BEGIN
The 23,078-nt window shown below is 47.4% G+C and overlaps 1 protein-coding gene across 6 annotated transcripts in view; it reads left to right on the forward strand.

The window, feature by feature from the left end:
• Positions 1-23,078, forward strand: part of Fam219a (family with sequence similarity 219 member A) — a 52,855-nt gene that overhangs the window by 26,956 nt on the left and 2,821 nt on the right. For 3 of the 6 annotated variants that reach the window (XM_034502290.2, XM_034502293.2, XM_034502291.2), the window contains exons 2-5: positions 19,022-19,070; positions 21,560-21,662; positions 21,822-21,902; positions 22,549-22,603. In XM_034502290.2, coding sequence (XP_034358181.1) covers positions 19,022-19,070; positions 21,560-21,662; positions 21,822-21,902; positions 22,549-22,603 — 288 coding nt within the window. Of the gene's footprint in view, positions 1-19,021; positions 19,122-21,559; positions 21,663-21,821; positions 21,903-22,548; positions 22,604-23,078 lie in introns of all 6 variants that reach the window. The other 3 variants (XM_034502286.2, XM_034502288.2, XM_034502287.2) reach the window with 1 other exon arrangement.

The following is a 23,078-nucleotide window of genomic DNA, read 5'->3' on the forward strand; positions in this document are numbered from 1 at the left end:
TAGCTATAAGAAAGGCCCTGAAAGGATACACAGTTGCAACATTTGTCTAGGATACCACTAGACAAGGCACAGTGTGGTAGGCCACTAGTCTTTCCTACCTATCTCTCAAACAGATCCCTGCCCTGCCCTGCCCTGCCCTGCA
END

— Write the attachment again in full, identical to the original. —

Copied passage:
The 23,078-nt window shown below is 47.4% G+C and overlaps 1 protein-coding gene across 6 annotated transcripts in view; it reads left to right on the forward strand.

The window, feature by feature from the left end:
• Positions 1-23,078, forward strand: part of Fam219a (family with sequence similarity 219 member A) — a 52,855-nt gene that overhangs the window by 26,956 nt on the left and 2,821 nt on the right. For 3 of the 6 annotated variants that reach the window (XM_034502290.2, XM_034502293.2, XM_034502291.2), the window contains exons 2-5: positions 19,022-19,070; positions 21,560-21,662; positions 21,822-21,902; positions 22,549-22,603. In XM_034502290.2, coding sequence (XP_034358181.1) covers positions 19,022-19,070; positions 21,560-21,662; positions 21,822-21,902; positions 22,549-22,603 — 288 coding nt within the window. Of the gene's footprint in view, positions 1-19,021; positions 19,122-21,559; positions 21,663-21,821; positions 21,903-22,548; positions 22,604-23,078 lie in introns of all 6 variants that reach the window. The other 3 variants (XM_034502286.2, XM_034502288.2, XM_034502287.2) reach the window with 1 other exon arrangement.

The following is a 23,078-nucleotide window of genomic DNA, read 5'->3' on the forward strand; positions in this document are numbered from 1 at the left end:
TAGCTATAAGAAAGGCCCTGAAAGGATACACAGTTGCAACATTTGTCTAGGATACCACTAGACAAGGCACAGTGTGGTAGGCCACTAGTCTTTCCTACCTATCTCTCAAACAGATCCCTGCCCTGCCCTGCCCTGCCCTGCA